Scary/Disturbing moments from non-horror game

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Horror games are designed to scare the ever-loving fuck out of you. But what about those scary moments from non-horror games?

Frankly, I feel these moments work so much better than horror games, because you don't expect moments like these to happen.

Half-life 2
When I first started Half-life 2, it was giving off the standard action sci-fi vibe. So imagine my surprise when I found myself in Ravenholm. I mean Alyx did say "we don't go there anymore...." but I figured it was a simple bad memory. The zombies looked absolutely terrifying, even more so than any other form of zombies from other games. Especially when you set them on fire, and they let out those disturbing screams of pain

Batman Arkham Asylum
I am not talking about fighting the giant version of scarecrow; I am talking about all those hallucinations sending Batman into a bad memory lane. It was sad and depressing, and that 4th wall break threw me off hard.

Legend of Zelda: Twilight Princess
Even though this game is dark, I would say is far from being a horror game. There are lots of disturbing and creepy moments, but I'd have to give this one to those invisible rats from Arbiter's Grounds. Seriously, I am running around in a wolf form, and all of a sudden I slow down and midna is freaking out. I turn on the scent to see a bunch of rats sticking on to me. I dropped the controller and even let out a small scream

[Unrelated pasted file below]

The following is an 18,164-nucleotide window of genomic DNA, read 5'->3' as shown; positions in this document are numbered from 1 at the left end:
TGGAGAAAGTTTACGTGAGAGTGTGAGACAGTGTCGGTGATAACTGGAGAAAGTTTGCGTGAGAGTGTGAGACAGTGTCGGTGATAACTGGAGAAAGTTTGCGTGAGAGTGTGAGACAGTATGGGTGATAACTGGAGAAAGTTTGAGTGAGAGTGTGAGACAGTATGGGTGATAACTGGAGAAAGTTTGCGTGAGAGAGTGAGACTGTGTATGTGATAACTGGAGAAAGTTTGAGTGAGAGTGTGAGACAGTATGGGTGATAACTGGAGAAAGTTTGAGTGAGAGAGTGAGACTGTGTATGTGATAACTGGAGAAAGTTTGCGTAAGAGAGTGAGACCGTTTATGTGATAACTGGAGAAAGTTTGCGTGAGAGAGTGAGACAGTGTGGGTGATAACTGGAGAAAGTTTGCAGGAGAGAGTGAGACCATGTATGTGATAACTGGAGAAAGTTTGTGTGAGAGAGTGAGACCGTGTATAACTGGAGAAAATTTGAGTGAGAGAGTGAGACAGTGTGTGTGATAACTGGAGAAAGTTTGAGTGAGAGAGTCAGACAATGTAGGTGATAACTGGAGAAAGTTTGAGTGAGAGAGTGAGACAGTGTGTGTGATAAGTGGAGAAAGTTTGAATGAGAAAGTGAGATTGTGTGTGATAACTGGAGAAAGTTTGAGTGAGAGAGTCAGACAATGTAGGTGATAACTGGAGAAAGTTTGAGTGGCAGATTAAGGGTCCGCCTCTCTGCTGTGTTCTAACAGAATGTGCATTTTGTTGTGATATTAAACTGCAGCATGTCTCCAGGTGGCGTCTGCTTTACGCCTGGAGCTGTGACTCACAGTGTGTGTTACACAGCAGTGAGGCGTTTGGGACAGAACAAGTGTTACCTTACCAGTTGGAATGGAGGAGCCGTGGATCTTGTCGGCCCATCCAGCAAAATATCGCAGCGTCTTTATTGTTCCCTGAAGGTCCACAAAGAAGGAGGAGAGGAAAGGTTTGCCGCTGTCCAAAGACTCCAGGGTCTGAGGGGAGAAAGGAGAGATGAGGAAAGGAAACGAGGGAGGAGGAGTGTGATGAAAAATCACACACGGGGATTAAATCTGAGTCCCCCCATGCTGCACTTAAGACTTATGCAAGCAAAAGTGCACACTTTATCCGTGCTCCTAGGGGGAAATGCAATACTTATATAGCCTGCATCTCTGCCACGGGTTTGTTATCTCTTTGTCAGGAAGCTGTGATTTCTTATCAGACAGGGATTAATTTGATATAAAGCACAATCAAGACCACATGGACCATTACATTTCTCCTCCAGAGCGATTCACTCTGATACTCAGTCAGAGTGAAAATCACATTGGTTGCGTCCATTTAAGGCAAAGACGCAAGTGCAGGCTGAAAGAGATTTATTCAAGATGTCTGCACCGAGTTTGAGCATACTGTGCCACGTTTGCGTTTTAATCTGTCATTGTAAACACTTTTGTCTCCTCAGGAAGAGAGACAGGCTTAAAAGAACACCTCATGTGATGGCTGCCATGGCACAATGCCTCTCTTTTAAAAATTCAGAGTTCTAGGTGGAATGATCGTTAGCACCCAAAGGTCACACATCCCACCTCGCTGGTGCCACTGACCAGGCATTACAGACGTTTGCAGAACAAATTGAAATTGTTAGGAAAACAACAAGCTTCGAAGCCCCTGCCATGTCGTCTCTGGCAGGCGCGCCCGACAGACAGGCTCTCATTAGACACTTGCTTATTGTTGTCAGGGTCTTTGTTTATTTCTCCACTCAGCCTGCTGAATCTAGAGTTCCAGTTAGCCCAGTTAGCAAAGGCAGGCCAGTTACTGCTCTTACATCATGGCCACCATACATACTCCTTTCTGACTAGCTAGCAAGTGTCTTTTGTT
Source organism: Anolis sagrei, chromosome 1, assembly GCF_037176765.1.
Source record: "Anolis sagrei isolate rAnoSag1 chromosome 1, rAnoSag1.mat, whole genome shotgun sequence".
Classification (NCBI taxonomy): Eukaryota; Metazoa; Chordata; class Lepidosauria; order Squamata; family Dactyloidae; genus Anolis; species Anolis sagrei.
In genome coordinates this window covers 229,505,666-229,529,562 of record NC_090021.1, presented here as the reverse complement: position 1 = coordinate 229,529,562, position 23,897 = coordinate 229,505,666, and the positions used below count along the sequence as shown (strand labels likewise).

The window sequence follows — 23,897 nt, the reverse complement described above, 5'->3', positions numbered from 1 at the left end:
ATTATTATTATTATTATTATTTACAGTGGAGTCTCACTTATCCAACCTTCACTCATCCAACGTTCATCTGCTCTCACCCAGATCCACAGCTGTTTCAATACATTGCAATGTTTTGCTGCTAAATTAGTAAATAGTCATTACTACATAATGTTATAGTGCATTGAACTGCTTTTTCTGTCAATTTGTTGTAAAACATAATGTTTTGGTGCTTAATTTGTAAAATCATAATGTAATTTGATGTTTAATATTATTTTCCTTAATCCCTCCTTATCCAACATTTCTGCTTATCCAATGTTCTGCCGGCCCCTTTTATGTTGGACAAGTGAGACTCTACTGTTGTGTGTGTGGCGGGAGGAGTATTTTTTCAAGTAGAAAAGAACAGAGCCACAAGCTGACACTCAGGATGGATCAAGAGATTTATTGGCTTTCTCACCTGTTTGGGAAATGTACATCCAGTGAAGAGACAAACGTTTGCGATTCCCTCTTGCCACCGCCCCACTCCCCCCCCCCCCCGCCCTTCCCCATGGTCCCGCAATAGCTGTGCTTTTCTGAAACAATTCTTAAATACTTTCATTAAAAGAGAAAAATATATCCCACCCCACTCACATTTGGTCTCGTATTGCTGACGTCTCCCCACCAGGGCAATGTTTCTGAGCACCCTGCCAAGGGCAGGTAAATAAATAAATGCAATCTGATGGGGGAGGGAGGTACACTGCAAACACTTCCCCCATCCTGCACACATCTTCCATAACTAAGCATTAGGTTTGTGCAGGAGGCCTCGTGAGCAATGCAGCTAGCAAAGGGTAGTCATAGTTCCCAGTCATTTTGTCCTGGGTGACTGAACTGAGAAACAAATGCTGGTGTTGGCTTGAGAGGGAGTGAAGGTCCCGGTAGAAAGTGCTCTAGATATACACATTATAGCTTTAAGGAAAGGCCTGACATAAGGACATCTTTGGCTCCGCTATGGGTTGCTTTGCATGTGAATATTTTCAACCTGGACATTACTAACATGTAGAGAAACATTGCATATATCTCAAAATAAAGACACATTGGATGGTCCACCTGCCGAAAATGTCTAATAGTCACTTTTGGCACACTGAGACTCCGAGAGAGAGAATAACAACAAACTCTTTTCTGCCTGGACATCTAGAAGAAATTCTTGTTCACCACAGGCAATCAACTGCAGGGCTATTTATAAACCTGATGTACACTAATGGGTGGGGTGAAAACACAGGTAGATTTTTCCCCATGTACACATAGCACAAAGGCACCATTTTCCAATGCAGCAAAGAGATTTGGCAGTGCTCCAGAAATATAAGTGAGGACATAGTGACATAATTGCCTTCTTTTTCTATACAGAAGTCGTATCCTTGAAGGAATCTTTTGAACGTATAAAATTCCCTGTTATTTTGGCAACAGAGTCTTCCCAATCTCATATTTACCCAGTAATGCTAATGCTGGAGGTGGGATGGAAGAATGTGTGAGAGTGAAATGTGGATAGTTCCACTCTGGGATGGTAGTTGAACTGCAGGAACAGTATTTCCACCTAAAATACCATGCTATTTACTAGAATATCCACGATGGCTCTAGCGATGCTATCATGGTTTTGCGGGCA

BioShock: The 'statues' that turn out not to be statues. The ones that just appear right behind you, in that dark room...THOSE STATUES!

Gears of War: The first time a berserker turns up. There isn't too much in that series that really freaks/freaked me out, but that monster...sheesh. It's more its breathing more than anything.

-Legend of Zelda: Ocarina of Time: The ReDeads. Yeah, I was, like, 9 at the time, but...they were scary back then, okay?!

Metroid: Fusion: The SA-X. 'Nuff said.

Star Fox Adventures: The "Test of Fear." I mean, it's not outright scary, but it does convey a sense of fear via game mechanics well.

The "zombie" Spanish in the first Uncharted game. You have spent the whole of the game hiding behind cover and shooting at enemies who do the same. Then they introduce enemies that just charge at you wanting to rip you to pieces, man I wasn't expecting that. It adds a genuinely terrifying aspect to what has been a pretty straight forward action game.

Hawki:

Gears of War: The first time a berserker turns up. There isn't too much in that series that really freaks/freaked me out, but that monster...sheesh. It's more its breathing more than anything.